Usually I seem to have a fairly ‘OK’ grasp on the English language. I make the odd spelling mistake, I have a penchant for random apostrophe abuse and I do sometimes have a problem with my ‘See, Think, Say’ filter, but generally, I can make myself understood. Right up until the moment that I am standing in the middle of the room on a class night trying to explain some random dance notion that is going through my head!
It’s not the basics I have a problem with. The ‘put this there and then do that’ stuff is pretty much OK, if you ignore the teeny weeny ‘Left/Right’ issues… The stuff that seems really difficult to put into words, is the stuff that isn’t thought or felt in words. Dance in all its forms, has been described by a million clever people, with a gazillion beautiful words but is it ever truly captured, in words, in such a way that those who have never experienced the true emotion of a dance can fully understand? I often find myself explaining something using random sound effects because they get ever-so-slightly closer to what I am trying to say than words alone can bring me. So depending upon what we are teaching the room may well be full of ‘whoosh’, ‘weeeeeeeee’ or ‘zhoooooom’ rather than ‘this’, ‘that’ or ‘the other’. Last week’s class was a little more ‘ah, ah, ah, ah, oooooh’ with an occasional ‘pant, pant, sigh’ and a few slow exhalations for good measure but we have our fair share of ‘whizz, bang, pop’ too!
The problem isn’t always because there isn’t an adequate word to describe what it is that I’m trying to say, sometimes there is an exactly perfect word… But I seem to have a thieving word gremlin lurking in my head waiting for just the right moment to steal the very word I am trying to say. And then he replaces it with the most inappropriate almost-but-not-quite word he can find, which can leave me (and Stanley!) looking at the words that drop from my mouth in total horror! Luckily at Buckden our dancers are very good at the ‘Guess which word I’m trying to say’ game and help me out massively. Not always right, not always appropriate, but always with gusto and always helpful… ish!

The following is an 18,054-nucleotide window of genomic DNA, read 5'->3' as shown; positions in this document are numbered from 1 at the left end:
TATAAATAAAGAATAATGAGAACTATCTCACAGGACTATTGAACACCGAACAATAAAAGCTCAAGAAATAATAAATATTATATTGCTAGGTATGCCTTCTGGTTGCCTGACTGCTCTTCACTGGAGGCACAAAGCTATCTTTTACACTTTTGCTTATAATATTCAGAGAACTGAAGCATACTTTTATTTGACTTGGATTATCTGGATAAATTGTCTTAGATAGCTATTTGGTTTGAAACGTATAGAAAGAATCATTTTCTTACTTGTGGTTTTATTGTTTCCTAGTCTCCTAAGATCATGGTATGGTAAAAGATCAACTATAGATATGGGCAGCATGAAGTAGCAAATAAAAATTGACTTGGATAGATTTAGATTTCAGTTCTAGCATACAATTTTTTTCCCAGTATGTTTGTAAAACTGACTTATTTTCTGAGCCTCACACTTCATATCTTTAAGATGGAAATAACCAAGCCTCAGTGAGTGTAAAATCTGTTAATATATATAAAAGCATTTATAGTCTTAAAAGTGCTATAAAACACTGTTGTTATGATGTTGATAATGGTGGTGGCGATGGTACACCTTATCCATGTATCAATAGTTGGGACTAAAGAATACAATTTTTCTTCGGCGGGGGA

I believe though, that despite the difficulty I have in getting my words right sometimes, that people become dancers when they begin to understand the feel of a dance. When they begin to worry less about the mechanics and submerge themselves more into the emotion. When the music, the movement, the partner, place and space in time combine to create a moment of magic… And that can be fairly difficult to describe in words for sure! Obviously good technique is the first and most important step in the journey towards this Dance Nirvana and our classes are always structured to emphasise the technique behind everything we teach, but that doesn’t prevent me from striving to add an insight into the feeling of what we teach. Which is why not only do we lead, follow, place, step and spin in our classes, we also ooze, flow, sigh, pant, pause, breathe, stop breathing, hold £50 notes, thrust and occasionally, blush in our classes too!
It has been suggested that I should collect my ‘Sara-isms’ for the day I decide to write my book, so feel free to comment with the ones that have stuck in your mind… However cringe-worthy they may be!
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